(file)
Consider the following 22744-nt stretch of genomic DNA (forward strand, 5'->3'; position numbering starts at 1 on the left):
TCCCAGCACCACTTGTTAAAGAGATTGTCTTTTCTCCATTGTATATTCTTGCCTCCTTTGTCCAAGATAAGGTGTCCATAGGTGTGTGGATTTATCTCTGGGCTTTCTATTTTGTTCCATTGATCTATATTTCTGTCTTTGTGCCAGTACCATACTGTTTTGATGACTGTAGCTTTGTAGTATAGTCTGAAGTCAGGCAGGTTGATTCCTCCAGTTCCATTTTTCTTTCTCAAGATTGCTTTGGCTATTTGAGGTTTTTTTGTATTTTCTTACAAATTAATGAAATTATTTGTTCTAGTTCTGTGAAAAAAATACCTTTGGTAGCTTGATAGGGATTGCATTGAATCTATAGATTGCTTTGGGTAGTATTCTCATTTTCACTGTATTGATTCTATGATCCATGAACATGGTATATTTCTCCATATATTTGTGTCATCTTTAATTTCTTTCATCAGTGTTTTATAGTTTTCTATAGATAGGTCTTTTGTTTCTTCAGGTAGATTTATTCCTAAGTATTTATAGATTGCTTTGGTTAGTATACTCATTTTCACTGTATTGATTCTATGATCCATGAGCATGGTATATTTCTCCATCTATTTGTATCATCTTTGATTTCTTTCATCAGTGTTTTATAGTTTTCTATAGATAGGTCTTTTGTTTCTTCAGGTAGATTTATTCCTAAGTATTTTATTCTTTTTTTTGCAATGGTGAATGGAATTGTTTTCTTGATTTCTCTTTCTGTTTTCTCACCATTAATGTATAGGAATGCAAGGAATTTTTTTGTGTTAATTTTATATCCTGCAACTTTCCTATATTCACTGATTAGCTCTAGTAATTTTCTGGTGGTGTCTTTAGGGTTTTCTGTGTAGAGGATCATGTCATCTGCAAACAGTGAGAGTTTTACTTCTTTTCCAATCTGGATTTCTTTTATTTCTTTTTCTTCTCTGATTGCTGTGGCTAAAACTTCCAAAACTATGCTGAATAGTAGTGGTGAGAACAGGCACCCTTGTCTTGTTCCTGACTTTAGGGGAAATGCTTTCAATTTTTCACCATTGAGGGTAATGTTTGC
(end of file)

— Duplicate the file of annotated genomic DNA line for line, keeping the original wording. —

Consider the following 22744-nt stretch of genomic DNA (forward strand, 5'->3'; position numbering starts at 1 on the left):
TCCCAGCACCACTTGTTAAAGAGATTGTCTTTTCTCCATTGTATATTCTTGCCTCCTTTGTCCAAGATAAGGTGTCCATAGGTGTGTGGATTTATCTCTGGGCTTTCTATTTTGTTCCATTGATCTATATTTCTGTCTTTGTGCCAGTACCATACTGTTTTGATGACTGTAGCTTTGTAGTATAGTCTGAAGTCAGGCAGGTTGATTCCTCCAGTTCCATTTTTCTTTCTCAAGATTGCTTTGGCTATTTGAGGTTTTTTTGTATTTTCTTACAAATTAATGAAATTATTTGTTCTAGTTCTGTGAAAAAAATACCTTTGGTAGCTTGATAGGGATTGCATTGAATCTATAGATTGCTTTGGGTAGTATTCTCATTTTCACTGTATTGATTCTATGATCCATGAACATGGTATATTTCTCCATATATTTGTGTCATCTTTAATTTCTTTCATCAGTGTTTTATAGTTTTCTATAGATAGGTCTTTTGTTTCTTCAGGTAGATTTATTCCTAAGTATTTATAGATTGCTTTGGTTAGTATACTCATTTTCACTGTATTGATTCTATGATCCATGAGCATGGTATATTTCTCCATCTATTTGTATCATCTTTGATTTCTTTCATCAGTGTTTTATAGTTTTCTATAGATAGGTCTTTTGTTTCTTCAGGTAGATTTATTCCTAAGTATTTTATTCTTTTTTTTGCAATGGTGAATGGAATTGTTTTCTTGATTTCTCTTTCTGTTTTCTCACCATTAATGTATAGGAATGCAAGGAATTTTTTTGTGTTAATTTTATATCCTGCAACTTTCCTATATTCACTGATTAGCTCTAGTAATTTTCTGGTGGTGTCTTTAGGGTTTTCTGTGTAGAGGATCATGTCATCTGCAAACAGTGAGAGTTTTACTTCTTTTCCAATCTGGATTTCTTTTATTTCTTTTTCTTCTCTGATTGCTGTGGCTAAAACTTCCAAAACTATGCTGAATAGTAGTGGTGAGAACAGGCACCCTTGTCTTGTTCCTGACTTTAGGGGAAATGCTTTCAATTTTTCACCATTGAGGGTAATGTTTGC